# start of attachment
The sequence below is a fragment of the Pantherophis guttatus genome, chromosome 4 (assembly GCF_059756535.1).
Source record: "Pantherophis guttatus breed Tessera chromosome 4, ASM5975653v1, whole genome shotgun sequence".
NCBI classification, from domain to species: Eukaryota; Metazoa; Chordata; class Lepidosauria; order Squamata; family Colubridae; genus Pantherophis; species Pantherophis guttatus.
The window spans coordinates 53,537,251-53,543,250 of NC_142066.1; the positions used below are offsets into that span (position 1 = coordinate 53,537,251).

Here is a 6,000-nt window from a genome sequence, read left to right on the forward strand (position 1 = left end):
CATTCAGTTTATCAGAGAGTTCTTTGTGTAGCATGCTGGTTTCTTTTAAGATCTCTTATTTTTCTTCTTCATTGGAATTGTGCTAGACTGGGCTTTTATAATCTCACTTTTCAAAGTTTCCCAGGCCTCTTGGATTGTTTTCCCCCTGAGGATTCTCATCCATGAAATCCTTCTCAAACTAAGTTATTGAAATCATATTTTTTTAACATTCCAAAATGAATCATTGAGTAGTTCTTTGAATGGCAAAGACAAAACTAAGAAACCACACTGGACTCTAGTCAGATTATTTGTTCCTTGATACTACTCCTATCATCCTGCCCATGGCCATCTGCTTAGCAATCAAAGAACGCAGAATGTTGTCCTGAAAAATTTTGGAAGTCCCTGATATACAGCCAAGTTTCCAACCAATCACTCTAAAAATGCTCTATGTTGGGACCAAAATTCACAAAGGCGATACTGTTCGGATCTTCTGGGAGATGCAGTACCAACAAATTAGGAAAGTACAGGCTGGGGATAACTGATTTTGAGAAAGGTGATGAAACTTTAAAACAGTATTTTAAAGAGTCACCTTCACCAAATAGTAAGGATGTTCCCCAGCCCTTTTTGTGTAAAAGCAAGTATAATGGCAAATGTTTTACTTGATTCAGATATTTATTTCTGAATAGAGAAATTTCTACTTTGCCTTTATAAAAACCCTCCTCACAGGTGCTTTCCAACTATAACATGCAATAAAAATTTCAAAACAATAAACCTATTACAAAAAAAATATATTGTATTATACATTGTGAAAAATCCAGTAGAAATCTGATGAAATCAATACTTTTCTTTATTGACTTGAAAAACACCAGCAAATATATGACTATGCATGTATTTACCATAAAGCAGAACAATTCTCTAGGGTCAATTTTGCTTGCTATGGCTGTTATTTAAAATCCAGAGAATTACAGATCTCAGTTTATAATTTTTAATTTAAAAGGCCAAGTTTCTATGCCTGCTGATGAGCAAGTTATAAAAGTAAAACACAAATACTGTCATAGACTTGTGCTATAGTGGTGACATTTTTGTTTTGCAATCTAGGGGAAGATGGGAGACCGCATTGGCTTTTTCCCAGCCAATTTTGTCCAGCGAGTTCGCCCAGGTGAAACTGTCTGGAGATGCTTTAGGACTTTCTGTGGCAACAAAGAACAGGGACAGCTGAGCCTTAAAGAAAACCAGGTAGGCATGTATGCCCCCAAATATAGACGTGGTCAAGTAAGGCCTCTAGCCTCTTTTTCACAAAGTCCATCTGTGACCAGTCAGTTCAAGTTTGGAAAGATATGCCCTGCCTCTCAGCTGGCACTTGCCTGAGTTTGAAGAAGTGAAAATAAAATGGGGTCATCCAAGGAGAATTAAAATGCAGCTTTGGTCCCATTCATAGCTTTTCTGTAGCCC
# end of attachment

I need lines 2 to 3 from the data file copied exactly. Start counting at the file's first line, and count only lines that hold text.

Source record: "Pantherophis guttatus breed Tessera chromosome 4, ASM5975653v1, whole genome shotgun sequence".
NCBI classification, from domain to species: Eukaryota; Metazoa; Chordata; class Lepidosauria; order Squamata; family Colubridae; genus Pantherophis; species Pantherophis guttatus.